An hour of an executive’s time can lead to an entire month of content. Here’s how.
Communications professionals (and parents) will be familiar with the notion that messages must be seen or heard 10-20 times to be remembered. And nowhere is that more important than in digital communications, where a steady posting cadence is key to not only grow a leader's followers, boost engagement, and expand reach, but also to ensure key stakeholders remember them and their most important messages.
Creating enough content to satisfy that demand may seem like a daunting task for executives and their teams, yet being a Connected Leader doesn’t take as much time as you might think (5 minutes daily is a good place to start). Nor does it require executives to constantly brainstorm new posts. Given that the most valuable asset in any executive communications strategy is a leader’s time, a smart approach makes the most of it by “slicing and dicing” a few key pieces of content into smaller chunks.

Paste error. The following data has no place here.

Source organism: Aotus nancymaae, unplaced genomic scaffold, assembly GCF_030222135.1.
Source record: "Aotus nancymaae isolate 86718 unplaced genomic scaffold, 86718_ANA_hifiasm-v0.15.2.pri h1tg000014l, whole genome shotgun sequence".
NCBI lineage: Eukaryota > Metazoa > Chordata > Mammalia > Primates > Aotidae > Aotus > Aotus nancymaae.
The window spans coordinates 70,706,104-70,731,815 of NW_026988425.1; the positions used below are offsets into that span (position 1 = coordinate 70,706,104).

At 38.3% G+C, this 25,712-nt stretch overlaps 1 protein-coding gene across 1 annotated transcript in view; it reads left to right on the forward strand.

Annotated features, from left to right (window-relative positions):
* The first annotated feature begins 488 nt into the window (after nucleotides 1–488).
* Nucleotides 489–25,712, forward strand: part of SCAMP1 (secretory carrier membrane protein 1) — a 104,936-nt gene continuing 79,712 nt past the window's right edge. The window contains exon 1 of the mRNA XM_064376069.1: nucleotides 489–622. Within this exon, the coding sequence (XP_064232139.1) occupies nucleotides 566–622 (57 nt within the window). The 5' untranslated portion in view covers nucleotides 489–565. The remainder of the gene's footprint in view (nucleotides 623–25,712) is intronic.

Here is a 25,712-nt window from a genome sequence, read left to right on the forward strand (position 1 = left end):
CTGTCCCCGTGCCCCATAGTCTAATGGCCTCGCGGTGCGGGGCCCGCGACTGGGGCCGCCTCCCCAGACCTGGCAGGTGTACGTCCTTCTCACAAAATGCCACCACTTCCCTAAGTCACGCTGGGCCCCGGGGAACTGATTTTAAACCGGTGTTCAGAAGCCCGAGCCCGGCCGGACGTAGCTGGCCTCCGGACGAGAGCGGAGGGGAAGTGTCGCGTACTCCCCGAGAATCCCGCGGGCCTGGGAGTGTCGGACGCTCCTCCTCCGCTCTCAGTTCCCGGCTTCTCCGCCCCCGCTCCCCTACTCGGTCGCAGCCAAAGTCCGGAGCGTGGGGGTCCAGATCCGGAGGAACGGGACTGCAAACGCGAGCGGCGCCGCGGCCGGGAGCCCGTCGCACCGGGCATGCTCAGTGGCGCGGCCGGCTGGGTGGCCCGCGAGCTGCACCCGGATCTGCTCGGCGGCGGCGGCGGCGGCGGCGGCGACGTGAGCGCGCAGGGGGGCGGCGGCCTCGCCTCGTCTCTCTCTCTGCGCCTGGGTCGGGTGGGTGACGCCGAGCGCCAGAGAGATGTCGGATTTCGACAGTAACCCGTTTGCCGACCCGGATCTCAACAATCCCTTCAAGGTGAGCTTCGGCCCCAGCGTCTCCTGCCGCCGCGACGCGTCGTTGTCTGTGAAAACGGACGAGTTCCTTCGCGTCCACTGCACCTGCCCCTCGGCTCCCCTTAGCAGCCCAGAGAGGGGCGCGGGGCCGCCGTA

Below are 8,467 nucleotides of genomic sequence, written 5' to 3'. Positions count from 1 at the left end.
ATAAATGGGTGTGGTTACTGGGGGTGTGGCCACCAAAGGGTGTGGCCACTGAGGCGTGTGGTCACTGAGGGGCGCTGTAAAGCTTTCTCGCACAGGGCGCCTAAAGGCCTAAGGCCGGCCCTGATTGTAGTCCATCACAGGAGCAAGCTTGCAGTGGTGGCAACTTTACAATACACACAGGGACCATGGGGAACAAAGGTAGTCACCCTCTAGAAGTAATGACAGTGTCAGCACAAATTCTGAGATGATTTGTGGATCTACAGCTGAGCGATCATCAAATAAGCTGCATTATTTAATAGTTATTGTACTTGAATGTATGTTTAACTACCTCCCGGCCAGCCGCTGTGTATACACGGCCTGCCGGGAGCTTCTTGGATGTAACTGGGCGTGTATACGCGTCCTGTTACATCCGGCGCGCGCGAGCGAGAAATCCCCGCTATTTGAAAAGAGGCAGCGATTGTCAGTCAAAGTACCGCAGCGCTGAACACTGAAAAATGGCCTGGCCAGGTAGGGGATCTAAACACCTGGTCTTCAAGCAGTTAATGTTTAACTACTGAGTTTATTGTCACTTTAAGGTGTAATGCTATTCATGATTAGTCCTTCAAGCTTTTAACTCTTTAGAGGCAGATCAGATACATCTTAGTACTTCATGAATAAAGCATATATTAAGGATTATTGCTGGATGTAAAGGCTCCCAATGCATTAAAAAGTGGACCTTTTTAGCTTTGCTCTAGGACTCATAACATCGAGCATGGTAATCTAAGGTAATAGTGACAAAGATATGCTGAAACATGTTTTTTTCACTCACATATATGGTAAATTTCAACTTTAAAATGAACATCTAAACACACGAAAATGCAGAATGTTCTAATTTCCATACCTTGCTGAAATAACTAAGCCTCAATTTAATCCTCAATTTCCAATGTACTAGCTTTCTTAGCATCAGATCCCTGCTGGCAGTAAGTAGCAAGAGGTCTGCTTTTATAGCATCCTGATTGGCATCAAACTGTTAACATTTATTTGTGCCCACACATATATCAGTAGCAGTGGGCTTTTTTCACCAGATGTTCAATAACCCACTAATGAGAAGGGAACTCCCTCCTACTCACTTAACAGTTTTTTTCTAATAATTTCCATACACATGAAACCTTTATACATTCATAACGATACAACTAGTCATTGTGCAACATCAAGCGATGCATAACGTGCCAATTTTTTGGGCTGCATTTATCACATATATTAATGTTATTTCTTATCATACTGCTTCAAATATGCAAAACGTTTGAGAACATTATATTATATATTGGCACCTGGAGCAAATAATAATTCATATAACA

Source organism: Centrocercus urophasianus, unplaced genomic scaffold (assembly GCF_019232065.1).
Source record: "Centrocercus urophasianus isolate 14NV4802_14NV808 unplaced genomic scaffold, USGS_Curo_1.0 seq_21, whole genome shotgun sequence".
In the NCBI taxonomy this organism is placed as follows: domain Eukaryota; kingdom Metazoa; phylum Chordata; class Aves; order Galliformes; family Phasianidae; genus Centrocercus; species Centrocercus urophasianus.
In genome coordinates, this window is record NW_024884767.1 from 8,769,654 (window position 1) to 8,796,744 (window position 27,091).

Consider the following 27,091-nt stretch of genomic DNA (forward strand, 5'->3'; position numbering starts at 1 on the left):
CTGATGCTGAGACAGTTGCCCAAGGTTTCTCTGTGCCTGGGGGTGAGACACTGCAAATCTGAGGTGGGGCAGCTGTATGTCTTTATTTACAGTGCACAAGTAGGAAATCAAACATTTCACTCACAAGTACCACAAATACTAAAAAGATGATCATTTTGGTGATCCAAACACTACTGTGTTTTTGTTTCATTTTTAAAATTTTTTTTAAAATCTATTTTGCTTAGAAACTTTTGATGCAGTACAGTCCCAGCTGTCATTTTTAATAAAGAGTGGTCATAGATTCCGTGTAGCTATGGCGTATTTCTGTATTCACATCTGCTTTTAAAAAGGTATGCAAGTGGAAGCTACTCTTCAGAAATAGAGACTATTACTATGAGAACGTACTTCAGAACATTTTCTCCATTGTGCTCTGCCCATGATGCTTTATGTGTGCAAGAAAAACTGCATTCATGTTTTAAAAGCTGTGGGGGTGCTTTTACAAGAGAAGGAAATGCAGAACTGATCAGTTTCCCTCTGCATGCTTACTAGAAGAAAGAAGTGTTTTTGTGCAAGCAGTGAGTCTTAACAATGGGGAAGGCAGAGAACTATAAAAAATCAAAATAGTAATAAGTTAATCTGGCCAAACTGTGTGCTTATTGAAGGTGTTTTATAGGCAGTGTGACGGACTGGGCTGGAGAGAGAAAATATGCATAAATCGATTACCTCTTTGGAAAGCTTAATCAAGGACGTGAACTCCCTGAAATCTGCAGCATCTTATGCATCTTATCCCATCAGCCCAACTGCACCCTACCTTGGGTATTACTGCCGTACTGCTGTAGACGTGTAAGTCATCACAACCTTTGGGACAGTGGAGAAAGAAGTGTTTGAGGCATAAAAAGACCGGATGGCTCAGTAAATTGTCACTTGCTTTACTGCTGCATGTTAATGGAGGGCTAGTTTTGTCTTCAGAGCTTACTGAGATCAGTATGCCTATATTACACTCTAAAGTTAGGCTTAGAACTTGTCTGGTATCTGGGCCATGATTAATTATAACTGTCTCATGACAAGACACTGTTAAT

“Slice and Dice,” Rather Than “One and Done”
Say, for instance, a leader records an hour of high-quality video footage. The standard approach would be to edit the footage down for the best clips and post those online. A longer, slightly less-polished version might be shared internally.
Yet that same hour of video footage could serve as the basis for a month’s worth of content across multiple social media platforms. You might share snippets of footage on Instagram to tease the launch of a longer video, and later use quote cards to extend the conversation. A LinkedIn article might summarize key takeaways or explore one idea at greater length. Polls accompanying the video clip could directly engage your followers. And so on.
Similarly, if an executive gives a speech or writes an Op-Ed, they can post a behind-the-scenes photo ahead of giving the speech, transform it into an infographic-style visual for social media, break out key points into digestible Instagram Stories, or even create audiograms of the best quotes. This approach will help make content work for leaders and their teams—not the other way around.